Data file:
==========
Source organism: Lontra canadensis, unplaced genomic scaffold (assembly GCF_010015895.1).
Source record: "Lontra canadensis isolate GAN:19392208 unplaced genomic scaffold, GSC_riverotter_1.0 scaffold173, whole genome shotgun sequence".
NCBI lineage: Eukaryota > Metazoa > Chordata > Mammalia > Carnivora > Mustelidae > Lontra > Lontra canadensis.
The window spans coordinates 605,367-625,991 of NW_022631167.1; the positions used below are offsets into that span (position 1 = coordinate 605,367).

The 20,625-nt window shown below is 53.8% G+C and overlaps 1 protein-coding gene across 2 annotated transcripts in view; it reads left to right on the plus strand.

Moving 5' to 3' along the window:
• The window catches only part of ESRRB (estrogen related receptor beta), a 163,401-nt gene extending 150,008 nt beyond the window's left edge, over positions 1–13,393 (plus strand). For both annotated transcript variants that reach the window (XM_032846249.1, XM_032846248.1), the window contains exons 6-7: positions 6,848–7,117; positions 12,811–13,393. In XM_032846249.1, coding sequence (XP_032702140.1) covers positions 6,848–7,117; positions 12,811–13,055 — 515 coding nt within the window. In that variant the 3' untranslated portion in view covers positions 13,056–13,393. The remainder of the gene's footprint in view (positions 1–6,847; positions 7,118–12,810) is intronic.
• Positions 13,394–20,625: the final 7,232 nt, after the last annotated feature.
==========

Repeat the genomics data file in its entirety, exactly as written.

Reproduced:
Source organism: Lontra canadensis, unplaced genomic scaffold (assembly GCF_010015895.1).
Source record: "Lontra canadensis isolate GAN:19392208 unplaced genomic scaffold, GSC_riverotter_1.0 scaffold173, whole genome shotgun sequence".
NCBI lineage: Eukaryota > Metazoa > Chordata > Mammalia > Carnivora > Mustelidae > Lontra > Lontra canadensis.
The window spans coordinates 605,367-625,991 of NW_022631167.1; the positions used below are offsets into that span (position 1 = coordinate 605,367).

The 20,625-nt window shown below is 53.8% G+C and overlaps 1 protein-coding gene across 2 annotated transcripts in view; it reads left to right on the plus strand.

Moving 5' to 3' along the window:
• The window catches only part of ESRRB (estrogen related receptor beta), a 163,401-nt gene extending 150,008 nt beyond the window's left edge, over positions 1–13,393 (plus strand). For both annotated transcript variants that reach the window (XM_032846249.1, XM_032846248.1), the window contains exons 6-7: positions 6,848–7,117; positions 12,811–13,393. In XM_032846249.1, coding sequence (XP_032702140.1) covers positions 6,848–7,117; positions 12,811–13,055 — 515 coding nt within the window. In that variant the 3' untranslated portion in view covers positions 13,056–13,393. The remainder of the gene's footprint in view (positions 1–6,847; positions 7,118–12,810) is intronic.
• Positions 13,394–20,625: the final 7,232 nt, after the last annotated feature.